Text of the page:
Satellite business is recession proof thanks to exports

PREPARATION The satellite being packed up ready for its journey
PREPARATION The satellite being packed up ready for its journey
HMS Victory and the Mary Rose Museum from the air     Picture: Shaun Roster

‘Nowhere in Europe offers everything Portsmouth does’

Have your say

ROLLING out of Portsmouth on a sunny morning, part of the latest satellite built by EADS Astrium has begun its journey to France.

The scientists and engineers at Astrium, in Anchorage Park, Hilsea, are responsible to developing and building the ‘brains’ for every satellite.

Called the payload, it is the part that records data, takes pictures, beams television, broadband or radio signals back to Earth.

The payload was crated up and sent on its way to Toulouse in France, where it will be assembled, tested, shipped to French Guyana, tested again, and then launched into space.

This one will be providing people in the Far East with a television service similar to Sky in the UK.

Richard Peckham, strategy and business development director for Astrium in the UK, said so far the firm had avoided any effect from the recession.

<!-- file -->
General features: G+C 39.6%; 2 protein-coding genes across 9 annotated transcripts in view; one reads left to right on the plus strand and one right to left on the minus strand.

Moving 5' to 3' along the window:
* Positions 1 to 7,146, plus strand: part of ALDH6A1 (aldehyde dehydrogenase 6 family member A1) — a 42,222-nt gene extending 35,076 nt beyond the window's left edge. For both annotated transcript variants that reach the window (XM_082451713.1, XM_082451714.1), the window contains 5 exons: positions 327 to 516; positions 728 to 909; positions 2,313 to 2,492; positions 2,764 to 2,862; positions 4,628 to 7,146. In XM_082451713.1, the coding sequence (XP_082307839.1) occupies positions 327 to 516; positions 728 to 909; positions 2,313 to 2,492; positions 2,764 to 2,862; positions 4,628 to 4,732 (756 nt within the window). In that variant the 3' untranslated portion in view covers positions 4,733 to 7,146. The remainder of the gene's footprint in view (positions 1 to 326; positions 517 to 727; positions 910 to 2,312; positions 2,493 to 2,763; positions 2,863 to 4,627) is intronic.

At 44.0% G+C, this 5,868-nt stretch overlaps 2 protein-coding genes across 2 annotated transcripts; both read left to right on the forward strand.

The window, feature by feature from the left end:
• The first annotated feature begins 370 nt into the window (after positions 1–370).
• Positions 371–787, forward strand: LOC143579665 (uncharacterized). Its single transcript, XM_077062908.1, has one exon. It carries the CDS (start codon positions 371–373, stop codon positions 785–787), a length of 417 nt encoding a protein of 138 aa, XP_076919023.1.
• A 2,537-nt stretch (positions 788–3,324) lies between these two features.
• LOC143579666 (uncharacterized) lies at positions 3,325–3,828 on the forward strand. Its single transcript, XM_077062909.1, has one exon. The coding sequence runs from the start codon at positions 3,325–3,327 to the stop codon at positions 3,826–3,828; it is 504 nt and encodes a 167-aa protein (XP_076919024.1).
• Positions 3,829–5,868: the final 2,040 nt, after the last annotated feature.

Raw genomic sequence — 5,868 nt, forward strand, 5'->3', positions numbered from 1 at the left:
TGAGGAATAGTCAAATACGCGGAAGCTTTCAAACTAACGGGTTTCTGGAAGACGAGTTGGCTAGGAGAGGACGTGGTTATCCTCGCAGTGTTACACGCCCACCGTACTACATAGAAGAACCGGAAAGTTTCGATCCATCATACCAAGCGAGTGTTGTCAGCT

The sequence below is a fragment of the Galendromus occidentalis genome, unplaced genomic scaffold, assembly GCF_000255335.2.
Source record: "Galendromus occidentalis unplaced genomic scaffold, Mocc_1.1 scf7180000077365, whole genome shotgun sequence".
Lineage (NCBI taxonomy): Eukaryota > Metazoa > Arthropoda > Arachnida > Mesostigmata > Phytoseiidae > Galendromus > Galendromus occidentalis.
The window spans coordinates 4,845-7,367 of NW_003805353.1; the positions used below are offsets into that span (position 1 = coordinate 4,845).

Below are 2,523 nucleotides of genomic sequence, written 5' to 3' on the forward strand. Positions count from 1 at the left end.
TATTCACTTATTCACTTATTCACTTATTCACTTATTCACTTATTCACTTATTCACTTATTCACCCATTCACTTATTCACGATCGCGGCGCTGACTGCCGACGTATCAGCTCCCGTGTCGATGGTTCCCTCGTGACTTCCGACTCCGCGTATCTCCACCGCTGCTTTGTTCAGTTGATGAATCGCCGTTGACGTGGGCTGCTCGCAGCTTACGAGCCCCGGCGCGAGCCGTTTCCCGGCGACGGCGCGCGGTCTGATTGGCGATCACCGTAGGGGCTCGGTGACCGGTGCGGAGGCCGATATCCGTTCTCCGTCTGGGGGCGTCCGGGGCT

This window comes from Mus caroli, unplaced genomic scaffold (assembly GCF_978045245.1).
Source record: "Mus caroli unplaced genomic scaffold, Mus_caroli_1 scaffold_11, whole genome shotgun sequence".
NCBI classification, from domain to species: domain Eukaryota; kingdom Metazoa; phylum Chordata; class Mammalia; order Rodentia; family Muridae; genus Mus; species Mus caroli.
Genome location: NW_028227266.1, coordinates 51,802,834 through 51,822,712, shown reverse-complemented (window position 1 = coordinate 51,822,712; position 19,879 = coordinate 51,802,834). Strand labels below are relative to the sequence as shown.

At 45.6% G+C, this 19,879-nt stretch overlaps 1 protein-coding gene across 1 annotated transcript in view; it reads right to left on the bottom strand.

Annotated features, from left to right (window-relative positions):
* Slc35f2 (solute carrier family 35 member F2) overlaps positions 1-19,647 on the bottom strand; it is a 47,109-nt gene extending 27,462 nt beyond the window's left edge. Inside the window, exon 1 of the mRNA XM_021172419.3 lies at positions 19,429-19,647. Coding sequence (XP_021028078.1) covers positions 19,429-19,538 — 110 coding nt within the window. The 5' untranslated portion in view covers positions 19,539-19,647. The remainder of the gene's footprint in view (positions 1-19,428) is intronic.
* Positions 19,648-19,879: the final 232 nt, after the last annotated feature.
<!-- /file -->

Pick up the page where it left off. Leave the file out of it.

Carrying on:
He said: ‘Typically we have three or four satellites being built in Portsmouth at any one time. Business has remained strong for us, and all the satellites are pretty much exported.’

The basic machinery for the satellites is made in Astrium’s UK headquarters in Stevenage.

That includes the fuel tanks, the thrusters to keep it on course, and the power systems. The solar-panelled ‘wings’ are made in Germany, and everything is put together in France.

‘It typically takes about three years from the contracts being signed to launch,’ said Mr Peckham.

‘It has to be in space for 15 to 20 years, and if it breaks you can’t exactly go and fix it, so everything is tested at every stage.

‘In Portsmouth we put the parts in a vacuum, assemble it in a clean room, and even put it on a vibration plate to simulate launch.

‘We are lucky that our customers are spread all over the world, in places that haven’t been so affected by the global recession.

‘We have seen our business shifting as contracts have come to an end, so there have been some redundancies, but in other parts of the company we have been hiring.

‘There still seems to be demand.’